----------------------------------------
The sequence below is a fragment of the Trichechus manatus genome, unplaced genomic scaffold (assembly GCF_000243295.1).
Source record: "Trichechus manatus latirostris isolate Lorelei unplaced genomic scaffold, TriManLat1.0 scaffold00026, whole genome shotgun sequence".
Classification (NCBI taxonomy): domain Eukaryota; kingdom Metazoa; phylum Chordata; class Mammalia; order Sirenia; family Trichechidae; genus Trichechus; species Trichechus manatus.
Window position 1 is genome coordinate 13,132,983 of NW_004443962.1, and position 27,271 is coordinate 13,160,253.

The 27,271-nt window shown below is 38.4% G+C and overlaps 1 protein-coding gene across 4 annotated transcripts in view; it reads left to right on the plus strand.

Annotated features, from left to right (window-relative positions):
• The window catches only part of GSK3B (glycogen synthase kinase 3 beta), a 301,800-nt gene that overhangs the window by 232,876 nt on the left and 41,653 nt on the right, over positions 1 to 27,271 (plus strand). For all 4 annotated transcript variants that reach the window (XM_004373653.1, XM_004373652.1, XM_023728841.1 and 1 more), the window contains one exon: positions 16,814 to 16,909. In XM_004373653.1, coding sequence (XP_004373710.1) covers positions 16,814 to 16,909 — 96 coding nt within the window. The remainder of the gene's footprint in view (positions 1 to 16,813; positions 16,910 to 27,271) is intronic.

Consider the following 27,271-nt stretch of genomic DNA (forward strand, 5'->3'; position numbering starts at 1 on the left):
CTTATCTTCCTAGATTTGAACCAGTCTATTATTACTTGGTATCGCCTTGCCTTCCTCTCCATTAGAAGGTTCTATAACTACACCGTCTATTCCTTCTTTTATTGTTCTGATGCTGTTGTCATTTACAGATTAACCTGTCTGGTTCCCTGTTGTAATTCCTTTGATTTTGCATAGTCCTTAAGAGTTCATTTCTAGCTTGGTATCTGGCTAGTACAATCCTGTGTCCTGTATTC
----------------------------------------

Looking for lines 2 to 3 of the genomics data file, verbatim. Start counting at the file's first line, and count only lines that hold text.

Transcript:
Source record: "Trichechus manatus latirostris isolate Lorelei unplaced genomic scaffold, TriManLat1.0 scaffold00026, whole genome shotgun sequence".
Classification (NCBI taxonomy): domain Eukaryota; kingdom Metazoa; phylum Chordata; class Mammalia; order Sirenia; family Trichechidae; genus Trichechus; species Trichechus manatus.